I've been a Tolkien fan since Legolas' actor was in diapers, and I used to play Elrond on TV.
Strong Women in Tolkien
J.R.R. Tolkien's The Hobbit is justly infamous for having not one single female character, apart from a couple passing references to Bilbo's mum, Belladonna. The Lord of the Rings is a little better, with Galadriel, Éowyn, and Arwen, although the latter is relegated mostly to the appendices.
Tolkien was born in the Victorian age, fought in World War I, and spent his life as an Oxford scholar and professor. Women tended to move in different spheres from those where he exercised his military and professional duties. So he wrote about men as the active movers and shakers. When he mentioned them at all, he portrayed women outside of domestic roles as rare exceptions to the rule.
Nevertheless, there are some fascinating and inspiring female characters in Tolkien's Middle-earth. Most of them come from his writings about the First Age, published posthumously by his son Christopher in The Silmarillion and the History of Middle-earth series. Let's take a look at some of these strong women in the man's world of The Hobbit and The Lord of the Rings:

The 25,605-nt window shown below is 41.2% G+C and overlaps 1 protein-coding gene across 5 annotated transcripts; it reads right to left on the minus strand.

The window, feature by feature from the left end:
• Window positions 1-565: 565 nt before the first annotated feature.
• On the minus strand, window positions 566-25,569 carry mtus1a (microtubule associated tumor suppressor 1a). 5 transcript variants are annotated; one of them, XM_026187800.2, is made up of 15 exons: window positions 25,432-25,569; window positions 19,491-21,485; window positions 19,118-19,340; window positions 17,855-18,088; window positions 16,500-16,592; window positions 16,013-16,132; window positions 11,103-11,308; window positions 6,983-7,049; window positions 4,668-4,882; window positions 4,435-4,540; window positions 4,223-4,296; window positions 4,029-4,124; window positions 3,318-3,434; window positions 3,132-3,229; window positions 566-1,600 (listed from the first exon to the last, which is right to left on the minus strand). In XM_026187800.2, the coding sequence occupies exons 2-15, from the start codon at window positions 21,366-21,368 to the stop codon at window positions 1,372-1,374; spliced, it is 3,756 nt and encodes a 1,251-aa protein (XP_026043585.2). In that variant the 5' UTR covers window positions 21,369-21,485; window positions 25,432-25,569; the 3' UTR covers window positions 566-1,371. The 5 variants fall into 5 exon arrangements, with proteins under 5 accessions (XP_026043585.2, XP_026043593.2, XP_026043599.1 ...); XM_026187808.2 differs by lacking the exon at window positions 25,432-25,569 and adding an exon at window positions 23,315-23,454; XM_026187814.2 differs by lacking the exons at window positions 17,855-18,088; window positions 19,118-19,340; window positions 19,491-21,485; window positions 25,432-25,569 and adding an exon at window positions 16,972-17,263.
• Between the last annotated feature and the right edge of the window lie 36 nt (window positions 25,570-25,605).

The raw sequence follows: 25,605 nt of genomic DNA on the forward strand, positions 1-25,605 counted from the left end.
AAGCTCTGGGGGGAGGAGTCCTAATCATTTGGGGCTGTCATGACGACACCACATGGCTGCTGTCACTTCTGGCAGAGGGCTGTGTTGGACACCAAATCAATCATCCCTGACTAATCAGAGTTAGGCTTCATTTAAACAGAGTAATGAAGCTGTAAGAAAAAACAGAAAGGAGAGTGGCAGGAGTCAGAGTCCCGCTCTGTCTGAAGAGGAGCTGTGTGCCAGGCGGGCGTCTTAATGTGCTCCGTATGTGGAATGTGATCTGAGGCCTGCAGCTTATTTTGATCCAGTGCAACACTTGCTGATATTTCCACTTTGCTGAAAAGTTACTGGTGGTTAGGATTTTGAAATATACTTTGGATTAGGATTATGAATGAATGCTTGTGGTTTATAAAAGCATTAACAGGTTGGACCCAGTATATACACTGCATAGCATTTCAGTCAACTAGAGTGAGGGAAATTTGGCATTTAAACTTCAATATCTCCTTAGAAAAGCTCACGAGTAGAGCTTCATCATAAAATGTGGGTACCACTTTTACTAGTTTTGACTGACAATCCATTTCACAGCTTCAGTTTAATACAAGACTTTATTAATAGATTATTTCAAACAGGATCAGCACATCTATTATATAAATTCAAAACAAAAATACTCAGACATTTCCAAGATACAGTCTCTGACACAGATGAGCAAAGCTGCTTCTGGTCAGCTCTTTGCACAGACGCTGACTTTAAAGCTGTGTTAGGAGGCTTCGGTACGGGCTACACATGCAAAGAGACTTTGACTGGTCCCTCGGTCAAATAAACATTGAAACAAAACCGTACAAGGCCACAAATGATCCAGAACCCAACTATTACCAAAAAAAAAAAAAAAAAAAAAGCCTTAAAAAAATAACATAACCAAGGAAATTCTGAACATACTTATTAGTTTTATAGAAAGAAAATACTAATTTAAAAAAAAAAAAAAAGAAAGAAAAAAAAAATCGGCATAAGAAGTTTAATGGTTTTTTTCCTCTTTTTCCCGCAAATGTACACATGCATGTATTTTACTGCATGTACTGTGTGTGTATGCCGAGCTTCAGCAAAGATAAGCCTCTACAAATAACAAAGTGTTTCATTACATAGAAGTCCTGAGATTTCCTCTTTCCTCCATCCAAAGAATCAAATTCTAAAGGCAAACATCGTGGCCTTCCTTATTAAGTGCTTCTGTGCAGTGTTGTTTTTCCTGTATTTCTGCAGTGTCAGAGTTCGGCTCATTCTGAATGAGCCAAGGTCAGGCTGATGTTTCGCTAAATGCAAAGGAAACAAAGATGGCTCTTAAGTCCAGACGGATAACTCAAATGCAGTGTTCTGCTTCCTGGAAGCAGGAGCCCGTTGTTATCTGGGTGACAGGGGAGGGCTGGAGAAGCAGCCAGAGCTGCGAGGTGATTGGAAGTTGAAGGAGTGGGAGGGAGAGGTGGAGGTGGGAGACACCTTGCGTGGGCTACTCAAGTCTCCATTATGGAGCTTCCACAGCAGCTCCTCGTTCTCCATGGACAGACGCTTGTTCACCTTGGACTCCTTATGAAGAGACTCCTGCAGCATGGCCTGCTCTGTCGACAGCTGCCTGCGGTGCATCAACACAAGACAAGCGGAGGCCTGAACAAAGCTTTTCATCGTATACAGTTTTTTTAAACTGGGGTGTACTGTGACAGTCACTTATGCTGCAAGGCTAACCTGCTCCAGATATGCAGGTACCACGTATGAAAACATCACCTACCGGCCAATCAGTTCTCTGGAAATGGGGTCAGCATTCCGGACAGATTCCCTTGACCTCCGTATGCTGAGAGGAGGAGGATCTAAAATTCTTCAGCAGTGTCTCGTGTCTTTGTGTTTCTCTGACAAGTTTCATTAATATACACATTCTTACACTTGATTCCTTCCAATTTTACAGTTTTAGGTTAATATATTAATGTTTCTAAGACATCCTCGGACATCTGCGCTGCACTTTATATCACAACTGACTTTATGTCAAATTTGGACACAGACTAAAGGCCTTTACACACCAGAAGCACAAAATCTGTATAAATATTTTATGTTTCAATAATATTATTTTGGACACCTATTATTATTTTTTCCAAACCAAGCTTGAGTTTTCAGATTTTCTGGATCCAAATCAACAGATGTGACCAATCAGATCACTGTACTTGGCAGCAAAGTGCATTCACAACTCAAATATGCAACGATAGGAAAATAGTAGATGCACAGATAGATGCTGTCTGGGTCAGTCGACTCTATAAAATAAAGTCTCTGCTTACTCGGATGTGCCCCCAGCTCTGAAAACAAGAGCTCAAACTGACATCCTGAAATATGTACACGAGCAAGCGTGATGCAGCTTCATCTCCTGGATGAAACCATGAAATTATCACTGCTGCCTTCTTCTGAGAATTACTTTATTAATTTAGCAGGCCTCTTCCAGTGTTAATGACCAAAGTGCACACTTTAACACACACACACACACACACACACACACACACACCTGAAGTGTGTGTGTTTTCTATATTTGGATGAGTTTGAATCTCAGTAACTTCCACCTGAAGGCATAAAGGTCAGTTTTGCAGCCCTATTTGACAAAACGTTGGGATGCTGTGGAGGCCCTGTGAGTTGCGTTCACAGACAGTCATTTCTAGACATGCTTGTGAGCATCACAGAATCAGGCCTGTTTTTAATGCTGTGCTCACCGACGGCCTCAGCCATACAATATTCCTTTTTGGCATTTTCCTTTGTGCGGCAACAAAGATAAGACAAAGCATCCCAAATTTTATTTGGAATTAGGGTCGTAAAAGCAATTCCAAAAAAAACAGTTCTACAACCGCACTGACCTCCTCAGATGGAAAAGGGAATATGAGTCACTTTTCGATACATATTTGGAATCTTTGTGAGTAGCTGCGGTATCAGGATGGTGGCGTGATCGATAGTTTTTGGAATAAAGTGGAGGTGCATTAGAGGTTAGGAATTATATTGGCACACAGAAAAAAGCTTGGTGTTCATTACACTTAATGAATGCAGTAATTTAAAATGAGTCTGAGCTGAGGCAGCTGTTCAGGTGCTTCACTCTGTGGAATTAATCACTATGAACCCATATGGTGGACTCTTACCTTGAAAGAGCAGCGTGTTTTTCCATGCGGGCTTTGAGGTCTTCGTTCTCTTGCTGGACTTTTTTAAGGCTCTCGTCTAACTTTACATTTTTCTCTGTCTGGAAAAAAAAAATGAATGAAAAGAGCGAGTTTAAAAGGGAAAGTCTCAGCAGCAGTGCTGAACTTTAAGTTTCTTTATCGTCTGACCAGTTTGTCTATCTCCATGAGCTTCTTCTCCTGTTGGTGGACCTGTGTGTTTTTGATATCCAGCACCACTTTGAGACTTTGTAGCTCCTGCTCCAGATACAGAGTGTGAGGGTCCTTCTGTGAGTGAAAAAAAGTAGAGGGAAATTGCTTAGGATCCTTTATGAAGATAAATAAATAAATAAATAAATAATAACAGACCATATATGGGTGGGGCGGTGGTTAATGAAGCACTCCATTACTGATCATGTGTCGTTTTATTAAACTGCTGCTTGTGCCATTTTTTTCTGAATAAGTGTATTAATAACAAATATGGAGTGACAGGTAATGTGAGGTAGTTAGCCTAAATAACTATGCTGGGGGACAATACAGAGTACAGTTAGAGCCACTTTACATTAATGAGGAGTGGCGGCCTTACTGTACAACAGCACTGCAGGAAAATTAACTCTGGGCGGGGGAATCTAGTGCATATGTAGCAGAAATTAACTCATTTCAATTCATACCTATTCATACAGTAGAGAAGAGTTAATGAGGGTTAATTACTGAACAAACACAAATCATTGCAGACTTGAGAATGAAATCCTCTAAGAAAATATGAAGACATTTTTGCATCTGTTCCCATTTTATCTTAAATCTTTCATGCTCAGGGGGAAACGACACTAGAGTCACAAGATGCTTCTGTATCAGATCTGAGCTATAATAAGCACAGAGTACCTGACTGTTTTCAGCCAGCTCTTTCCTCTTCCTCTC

- Lady Haleth
- Idril Celebrindal
- Lobelia Sackville-Baggins
- Melian the Maia
- Lúthien Tinúviel
- Morwen Eledhwen (Elfsheen)
- Yavanna and Varda (Elbereth)
- Elanor Gamgee
This is not an exhaustive list. I'm skipping Galadriel, Éowyn, and Arwen, whom you know, and concentrating on other, less well-known characters. I've also omitted Aredhel, Nerdanel, and others for whom we just don't have much information.
Haleth is that most rare of Tolkien characters: a strong human woman who doesn't take guff from anybody. She stems from the First Age of Middle-earth, ancient history to The Lord of the Rings.